Monthly Archives: July 2013

Back of the envelope policy-making

This post was originally going to be about the pros and cons of two recent UK government policy announcements. The first proposes to force people to wait a week after losing their jobs before claiming JSA (Jobseeker’s Allowance), and the … Continue reading

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Could ‘pre-distribution’ boost the wage share?

In a guest post, Stewart Lansley captures the key findings from his latest TUC pamphlet (with Howard Reed) on how to reverse the increasing share of national income going to profits rather than pay packets. There has been much discussion … Continue reading

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U.S. Health Disadvantage is Not Inevitable

Two major research studies in the last year compare health indicators in the United States with other major upper-income countries. Both exhaustively review government statistics and published articles. The first study, from the Institute of Medicine, draws on a panel … Continue reading

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Killer evidence for intergenerational welfare dependency?

A joint post by Lindsey Macmillan and Ben Baumberg looks at an important – but easily misinterpreted – new paper on ‘Family Welfare Cultures’. With the topic of intergenerational worklessness high on the political agenda, a clever recent Norwegian paper … Continue reading

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Benefits: Fact and Fiction

As part of the International Year of Statistics (by the way, it’s also the International Year of Water Cooperation, and the International Year of Quinoa, so good quinoa recipes in the comments please), Ipsos Mori recently conducted a survey looking … Continue reading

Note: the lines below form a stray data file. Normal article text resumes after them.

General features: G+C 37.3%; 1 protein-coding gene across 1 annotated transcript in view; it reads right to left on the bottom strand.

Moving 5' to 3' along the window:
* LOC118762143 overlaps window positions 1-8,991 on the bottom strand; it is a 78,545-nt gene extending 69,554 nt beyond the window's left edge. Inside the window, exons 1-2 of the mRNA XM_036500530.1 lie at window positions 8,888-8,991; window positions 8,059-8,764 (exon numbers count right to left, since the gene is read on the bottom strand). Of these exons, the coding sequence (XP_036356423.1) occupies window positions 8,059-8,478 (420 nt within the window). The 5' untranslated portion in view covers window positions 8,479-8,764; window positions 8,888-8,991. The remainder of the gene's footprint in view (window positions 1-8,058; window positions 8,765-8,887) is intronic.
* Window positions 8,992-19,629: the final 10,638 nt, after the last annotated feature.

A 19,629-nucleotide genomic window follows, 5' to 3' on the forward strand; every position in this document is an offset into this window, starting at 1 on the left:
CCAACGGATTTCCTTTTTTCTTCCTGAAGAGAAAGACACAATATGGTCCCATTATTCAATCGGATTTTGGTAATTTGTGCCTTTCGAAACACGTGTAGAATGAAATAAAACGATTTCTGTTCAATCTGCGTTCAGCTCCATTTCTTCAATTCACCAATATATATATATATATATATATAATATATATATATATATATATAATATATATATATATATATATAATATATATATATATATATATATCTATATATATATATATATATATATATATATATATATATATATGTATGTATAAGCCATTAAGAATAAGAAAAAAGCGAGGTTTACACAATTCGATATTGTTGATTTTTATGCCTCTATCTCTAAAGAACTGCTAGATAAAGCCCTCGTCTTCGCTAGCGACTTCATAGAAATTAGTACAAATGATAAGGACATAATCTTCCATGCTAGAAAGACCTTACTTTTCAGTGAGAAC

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Brazilian protests: inequality and its consequences

In this guest post, Kênia Parsons of LSE/University of New South Wales explores the continuing, inequality-fuelled protests in her home country of Brazil. A wave of protests has invaded the Brazilian streets. An increase in bus fares was the spark needed … Continue reading

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The Asian American Paradox: “Model Minorities” and Outsiders

Asian Americans are among the fastest growing demographics in the United States, yet they receive little attention in the study of racial inequality. This is especially surprising because Asian Americans occupy a paradoxical position in American society — simultaneously successful … Continue reading

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Educational Inequalities in Parents’ Time with Children

In a guest post, Pablo Gracia looks at inequalities in how parents spend time with their children, using his own research on the UK and Spain – and then considers the likely causes, consequences, and what this might all mean for … Continue reading

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Inequality and civic morality

The moral bankruptcy of the modern rich is a popular topic these days; whether they are private individuals avoiding tax (see Jimmy Carr, Lord Ashcroft, and the new kings of full-on tax evasion, Dolce & Gabanna), or the heads of … Continue reading

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